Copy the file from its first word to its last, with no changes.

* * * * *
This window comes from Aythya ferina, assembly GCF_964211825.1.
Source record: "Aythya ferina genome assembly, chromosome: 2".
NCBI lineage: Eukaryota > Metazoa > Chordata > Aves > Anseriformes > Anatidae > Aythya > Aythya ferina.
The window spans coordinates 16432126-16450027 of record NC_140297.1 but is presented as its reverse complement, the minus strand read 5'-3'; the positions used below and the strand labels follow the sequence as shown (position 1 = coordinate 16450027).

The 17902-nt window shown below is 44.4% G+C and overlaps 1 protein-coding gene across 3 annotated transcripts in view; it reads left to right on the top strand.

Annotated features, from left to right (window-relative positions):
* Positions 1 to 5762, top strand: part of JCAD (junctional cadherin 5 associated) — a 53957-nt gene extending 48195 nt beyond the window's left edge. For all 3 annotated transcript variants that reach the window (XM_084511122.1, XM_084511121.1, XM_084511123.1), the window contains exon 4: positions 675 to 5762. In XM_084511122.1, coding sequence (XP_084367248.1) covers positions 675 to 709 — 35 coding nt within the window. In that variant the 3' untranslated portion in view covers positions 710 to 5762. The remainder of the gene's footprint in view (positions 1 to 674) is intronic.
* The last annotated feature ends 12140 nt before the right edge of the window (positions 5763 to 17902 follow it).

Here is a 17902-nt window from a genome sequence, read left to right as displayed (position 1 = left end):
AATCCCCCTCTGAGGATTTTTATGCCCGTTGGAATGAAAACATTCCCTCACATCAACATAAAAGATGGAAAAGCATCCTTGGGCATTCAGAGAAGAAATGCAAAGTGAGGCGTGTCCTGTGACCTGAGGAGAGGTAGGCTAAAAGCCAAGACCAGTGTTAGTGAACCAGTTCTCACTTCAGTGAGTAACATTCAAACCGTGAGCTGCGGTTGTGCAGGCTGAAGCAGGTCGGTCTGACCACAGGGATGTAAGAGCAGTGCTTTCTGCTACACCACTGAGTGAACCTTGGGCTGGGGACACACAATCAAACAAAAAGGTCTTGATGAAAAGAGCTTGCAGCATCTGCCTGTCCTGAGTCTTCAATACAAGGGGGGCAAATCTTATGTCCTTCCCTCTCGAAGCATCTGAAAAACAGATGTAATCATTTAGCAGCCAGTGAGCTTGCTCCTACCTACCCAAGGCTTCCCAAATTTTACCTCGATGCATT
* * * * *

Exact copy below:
This window comes from Aythya ferina, assembly GCF_964211825.1.
Source record: "Aythya ferina genome assembly, chromosome: 2".
NCBI lineage: Eukaryota > Metazoa > Chordata > Aves > Anseriformes > Anatidae > Aythya > Aythya ferina.
The window spans coordinates 16432126-16450027 of record NC_140297.1 but is presented as its reverse complement, the minus strand read 5'-3'; the positions used below and the strand labels follow the sequence as shown (position 1 = coordinate 16450027).

The 17902-nt window shown below is 44.4% G+C and overlaps 1 protein-coding gene across 3 annotated transcripts in view; it reads left to right on the top strand.

Annotated features, from left to right (window-relative positions):
* Positions 1 to 5762, top strand: part of JCAD (junctional cadherin 5 associated) — a 53957-nt gene extending 48195 nt beyond the window's left edge. For all 3 annotated transcript variants that reach the window (XM_084511122.1, XM_084511121.1, XM_084511123.1), the window contains exon 4: positions 675 to 5762. In XM_084511122.1, coding sequence (XP_084367248.1) covers positions 675 to 709 — 35 coding nt within the window. In that variant the 3' untranslated portion in view covers positions 710 to 5762. The remainder of the gene's footprint in view (positions 1 to 674) is intronic.
* The last annotated feature ends 12140 nt before the right edge of the window (positions 5763 to 17902 follow it).

Here is a 17902-nt window from a genome sequence, read left to right as displayed (position 1 = left end):
AATCCCCCTCTGAGGATTTTTATGCCCGTTGGAATGAAAACATTCCCTCACATCAACATAAAAGATGGAAAAGCATCCTTGGGCATTCAGAGAAGAAATGCAAAGTGAGGCGTGTCCTGTGACCTGAGGAGAGGTAGGCTAAAAGCCAAGACCAGTGTTAGTGAACCAGTTCTCACTTCAGTGAGTAACATTCAAACCGTGAGCTGCGGTTGTGCAGGCTGAAGCAGGTCGGTCTGACCACAGGGATGTAAGAGCAGTGCTTTCTGCTACACCACTGAGTGAACCTTGGGCTGGGGACACACAATCAAACAAAAAGGTCTTGATGAAAAGAGCTTGCAGCATCTGCCTGTCCTGAGTCTTCAATACAAGGGGGGCAAATCTTATGTCCTTCCCTCTCGAAGCATCTGAAAAACAGATGTAATCATTTAGCAGCCAGTGAGCTTGCTCCTACCTACCCAAGGCTTCCCAAATTTTACCTCGATGCATT